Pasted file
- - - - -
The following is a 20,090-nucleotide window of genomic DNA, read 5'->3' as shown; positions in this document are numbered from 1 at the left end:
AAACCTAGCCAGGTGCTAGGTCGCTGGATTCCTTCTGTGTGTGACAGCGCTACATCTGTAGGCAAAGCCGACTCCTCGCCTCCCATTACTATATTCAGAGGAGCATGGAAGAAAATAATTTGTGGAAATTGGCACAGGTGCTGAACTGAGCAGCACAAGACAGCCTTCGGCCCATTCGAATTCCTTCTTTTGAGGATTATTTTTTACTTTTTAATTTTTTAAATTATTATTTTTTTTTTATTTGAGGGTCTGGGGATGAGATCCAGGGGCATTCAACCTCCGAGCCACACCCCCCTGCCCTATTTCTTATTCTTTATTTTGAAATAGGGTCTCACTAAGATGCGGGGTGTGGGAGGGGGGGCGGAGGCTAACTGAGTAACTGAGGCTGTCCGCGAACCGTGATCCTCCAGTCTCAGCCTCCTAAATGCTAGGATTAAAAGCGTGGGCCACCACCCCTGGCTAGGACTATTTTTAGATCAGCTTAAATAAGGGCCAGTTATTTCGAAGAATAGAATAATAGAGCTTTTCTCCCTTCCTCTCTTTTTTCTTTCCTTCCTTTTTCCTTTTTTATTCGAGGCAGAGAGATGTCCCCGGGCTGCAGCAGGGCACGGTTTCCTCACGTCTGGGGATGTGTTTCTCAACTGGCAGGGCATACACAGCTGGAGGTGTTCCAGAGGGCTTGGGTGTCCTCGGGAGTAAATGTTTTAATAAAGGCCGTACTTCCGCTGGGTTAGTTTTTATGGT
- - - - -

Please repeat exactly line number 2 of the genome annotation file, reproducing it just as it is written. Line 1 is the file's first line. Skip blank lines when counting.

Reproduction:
AAACCTAGCCAGGTGCTAGGTCGCTGGATTCCTTCTGTGTGTGACAGCGCTACATCTGTAGGCAAAGCCGACTCCTCGCCTCCCATTACTATATTCAGAGGAGCATGGAAGAAAATAATTTGTGGAAATTGGCACAGGTGCTGAACTGAGCAGCACAAGACAGCCTTCGGCCCATTCGAATTCCTTCTTTTGAGGATTATTTTTTACTTTTTAATTTTTTAAATTATTATTTTTTTTTTATTTGAGGGTCTGGGGATGAGATCCAGGGGCATTCAACCTCCGAGCCACACCCCCCTGCCCTATTTCTTATTCTTTATTTTGAAATAGGGTCTCACTAAGATGCGGGGTGTGGGAGGGGGGGCGGAGGCTAACTGAGTAACTGAGGCTGTCCGCGAACCGTGATCCTCCAGTCTCAGCCTCCTAAATGCTAGGATTAAAAGCGTGGGCCACCACCCCTGGCTAGGACTATTTTTAGATCAGCTTAAATAAGGGCCAGTTATTTCGAAGAATAGAATAATAGAGCTTTTCTCCCTTCCTCTCTTTTTTCTTTCCTTCCTTTTTCCTTTTTTATTCGAGGCAGAGAGATGTCCCCGGGCTGCAGCAGGGCACGGTTTCCTCACGTCTGGGGATGTGTTTCTCAACTGGCAGGGCATACACAGCTGGAGGTGTTCCAGAGGGCTTGGGTGTCCTCGGGAGTAAATGTTTTAATAAAGGCCGTACTTCCGCTGGGTTAGTTTTTATGGT